- What is HBO Max, do I need to do anything to get it?
- Is Max different from HBO? Will I still be able to see Succession or John Oliver?
- What happens to my old HBO?
- I already have HBO GO or HBO Now, is that the same as HBO Max?
- Do I have to pay more for HBO Max?
It’s never good to confuse and frustrate your current customers. As could be predicted, most did nothing and waited to see what happened.
As customers bought new TVs or dropped cable, they had to be able to find and get streaming services. Netflix was so far ahead of everyone else they were able to cut deals with TV manufacturers to have a dedicated Netflix red button on the remote control. This will go down as one of the smartest moves in television history. No need to go to inputs, pull down a menu and choose a streamer: just push the red button once. There is only room for one or two of these large, direct buttons.
When AT&T acquired Time-Warner (HBO, Warner Bros., and Turner), it decided its crown jewel needed to be tweaked and enhanced to compete with Netflix. The telecommunications giant could see the former red-envelope service turned streamer closing the gap in its rear-view mirror. They were right to invest their time, energy, and funds into making HBO better. The thought was to make it more like Netflix—producing more programming. They just completely flubbed how they did it.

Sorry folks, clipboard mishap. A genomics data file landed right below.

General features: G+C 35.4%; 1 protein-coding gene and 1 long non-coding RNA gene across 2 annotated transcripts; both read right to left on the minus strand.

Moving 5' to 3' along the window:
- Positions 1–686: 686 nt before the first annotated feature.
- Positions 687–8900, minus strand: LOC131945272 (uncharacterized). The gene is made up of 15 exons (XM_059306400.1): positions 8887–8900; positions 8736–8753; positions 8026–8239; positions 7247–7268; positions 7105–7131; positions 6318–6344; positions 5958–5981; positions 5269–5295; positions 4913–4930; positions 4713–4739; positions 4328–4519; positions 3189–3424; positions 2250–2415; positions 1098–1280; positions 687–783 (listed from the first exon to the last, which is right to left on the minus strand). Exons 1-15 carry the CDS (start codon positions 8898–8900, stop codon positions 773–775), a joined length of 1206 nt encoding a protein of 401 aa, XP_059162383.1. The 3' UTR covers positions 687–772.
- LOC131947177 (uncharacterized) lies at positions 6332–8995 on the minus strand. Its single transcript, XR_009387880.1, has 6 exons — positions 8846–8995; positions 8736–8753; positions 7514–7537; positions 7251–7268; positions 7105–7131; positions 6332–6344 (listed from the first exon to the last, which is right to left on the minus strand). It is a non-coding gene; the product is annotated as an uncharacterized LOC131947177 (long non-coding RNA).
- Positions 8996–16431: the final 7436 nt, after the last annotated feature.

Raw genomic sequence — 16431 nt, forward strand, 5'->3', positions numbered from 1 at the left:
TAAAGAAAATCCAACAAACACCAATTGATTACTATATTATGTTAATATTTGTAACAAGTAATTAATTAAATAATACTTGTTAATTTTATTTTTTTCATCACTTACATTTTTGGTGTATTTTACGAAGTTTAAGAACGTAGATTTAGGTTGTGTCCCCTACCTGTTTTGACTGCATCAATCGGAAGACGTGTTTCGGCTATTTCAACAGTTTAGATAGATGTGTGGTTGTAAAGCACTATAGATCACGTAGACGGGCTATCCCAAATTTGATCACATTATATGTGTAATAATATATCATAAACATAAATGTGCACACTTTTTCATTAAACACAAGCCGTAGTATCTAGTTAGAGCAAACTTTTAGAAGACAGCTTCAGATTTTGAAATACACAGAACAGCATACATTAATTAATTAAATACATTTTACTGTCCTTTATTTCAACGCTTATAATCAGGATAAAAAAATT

To get continued growth, HBO Max had to be available through one of the new ways to access streaming: Roku or Amazon Firestick. Just one small problem: HBO Max is not available on either device. This is a big deal: when Disney+ premiered Mulan on PVOD (Paid Video On-Demand), 54% of the audience watched it on Roku.
The challenge of getting a streaming service on Firestick and Roku is not technology: it’s business. It is nothing short of incomprehensible to unveil a new programming service that was not available on these devices. They should have waited.
Even New Coke had access to all the supermarkets.